She also built on her reputation as a negotiator who negotiated government negotiations with student leaders during the 2014 protests. She seemed content with Hong Kong’s traditionally close relationship with the West, once talking about her desire to retire with her husband and two sons in the UK.

One of her first actions as head of the executive branch was to appoint former opposition leaders to her cabinet. In March 2018, she took part in a Democratic fundraiser and donated nearly $ 4,000 – the first time an executive director has publicly donated to an opposition party.

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“In the beginning, she really tried to be a unifying figure,” said Dennis Kwok, a former pro-democracy MP. “All parties really did their best to heal the split in society.”

Ms. Lam never expected her proposal to authorize extradition to mainland China to generate strong reactions in 2019. The public demonstrations that began in response to the bill escalated into months of condemnation of Beijing as a whole.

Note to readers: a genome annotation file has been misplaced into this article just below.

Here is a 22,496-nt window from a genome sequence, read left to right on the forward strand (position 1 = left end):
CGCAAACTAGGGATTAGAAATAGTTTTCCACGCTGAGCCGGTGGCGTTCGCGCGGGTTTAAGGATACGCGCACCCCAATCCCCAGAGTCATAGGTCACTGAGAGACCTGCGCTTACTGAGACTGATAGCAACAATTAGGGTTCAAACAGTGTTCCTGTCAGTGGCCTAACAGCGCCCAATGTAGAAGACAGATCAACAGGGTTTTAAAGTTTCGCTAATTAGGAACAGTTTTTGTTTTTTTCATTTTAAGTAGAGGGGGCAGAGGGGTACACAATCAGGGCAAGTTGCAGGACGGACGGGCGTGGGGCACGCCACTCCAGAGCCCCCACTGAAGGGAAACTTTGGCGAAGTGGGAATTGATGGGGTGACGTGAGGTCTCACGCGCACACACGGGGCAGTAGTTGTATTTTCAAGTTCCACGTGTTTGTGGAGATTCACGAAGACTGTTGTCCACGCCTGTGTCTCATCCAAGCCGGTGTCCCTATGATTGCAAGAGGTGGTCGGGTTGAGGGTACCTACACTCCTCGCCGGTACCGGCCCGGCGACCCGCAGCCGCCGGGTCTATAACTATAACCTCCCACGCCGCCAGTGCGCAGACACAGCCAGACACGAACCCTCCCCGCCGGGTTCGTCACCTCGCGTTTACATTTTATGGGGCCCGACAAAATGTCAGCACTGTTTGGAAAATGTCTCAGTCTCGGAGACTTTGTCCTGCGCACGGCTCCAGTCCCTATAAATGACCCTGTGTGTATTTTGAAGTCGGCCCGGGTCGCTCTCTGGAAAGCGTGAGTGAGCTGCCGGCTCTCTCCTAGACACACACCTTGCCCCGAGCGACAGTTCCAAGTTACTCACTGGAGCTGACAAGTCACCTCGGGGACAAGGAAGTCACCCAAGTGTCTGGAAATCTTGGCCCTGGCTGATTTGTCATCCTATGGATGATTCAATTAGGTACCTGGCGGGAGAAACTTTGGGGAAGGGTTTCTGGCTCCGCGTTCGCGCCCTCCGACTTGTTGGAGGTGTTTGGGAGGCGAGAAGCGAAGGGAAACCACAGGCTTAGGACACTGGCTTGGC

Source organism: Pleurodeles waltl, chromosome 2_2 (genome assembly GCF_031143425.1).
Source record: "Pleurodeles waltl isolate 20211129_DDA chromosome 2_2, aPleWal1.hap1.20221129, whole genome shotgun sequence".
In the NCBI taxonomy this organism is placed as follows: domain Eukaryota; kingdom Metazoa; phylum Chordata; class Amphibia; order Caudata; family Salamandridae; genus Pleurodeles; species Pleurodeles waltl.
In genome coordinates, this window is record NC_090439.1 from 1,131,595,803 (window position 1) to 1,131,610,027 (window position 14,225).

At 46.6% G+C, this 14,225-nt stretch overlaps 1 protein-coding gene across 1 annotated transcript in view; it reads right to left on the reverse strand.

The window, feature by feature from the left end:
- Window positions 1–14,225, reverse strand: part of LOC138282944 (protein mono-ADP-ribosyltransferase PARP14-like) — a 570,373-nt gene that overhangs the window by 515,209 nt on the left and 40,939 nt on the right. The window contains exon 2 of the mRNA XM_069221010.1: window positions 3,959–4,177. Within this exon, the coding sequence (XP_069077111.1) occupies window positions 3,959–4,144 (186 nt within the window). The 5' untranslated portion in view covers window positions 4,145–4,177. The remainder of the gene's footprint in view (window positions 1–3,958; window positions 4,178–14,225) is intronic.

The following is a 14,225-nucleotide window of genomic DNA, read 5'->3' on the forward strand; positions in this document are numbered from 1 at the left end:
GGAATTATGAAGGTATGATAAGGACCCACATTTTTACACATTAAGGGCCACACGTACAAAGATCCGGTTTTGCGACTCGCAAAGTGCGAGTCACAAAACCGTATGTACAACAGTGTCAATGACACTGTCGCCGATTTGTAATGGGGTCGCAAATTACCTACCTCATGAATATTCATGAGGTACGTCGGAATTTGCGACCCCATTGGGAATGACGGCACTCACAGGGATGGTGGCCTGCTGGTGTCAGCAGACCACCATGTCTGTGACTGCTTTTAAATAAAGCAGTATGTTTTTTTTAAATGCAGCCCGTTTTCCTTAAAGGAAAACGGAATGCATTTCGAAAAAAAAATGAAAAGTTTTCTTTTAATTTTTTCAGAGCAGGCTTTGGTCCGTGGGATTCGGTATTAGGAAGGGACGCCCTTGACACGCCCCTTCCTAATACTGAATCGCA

If Mrs. Lam, at the beginning of her tenure, seemed to be trying to avoid being unable to serve two masters, it proved overwhelming. In June 2020, the central government, losing patience with the Hong Kong government’s response, bypassed Ms Lam’s administration and enacted a massive security law.

In the months that followed, dozens of opposition leaders were arrested, the pro-democracy newspaper was forced to close, and the US government imposed sanctions on Ms. Lam.

Yet Beijing’s intervention will prove to be her lifeline. There was no longer the question of whether the CEO was responding to Beijing or Hong Kong residents. Now Mrs. Lam just had to play along.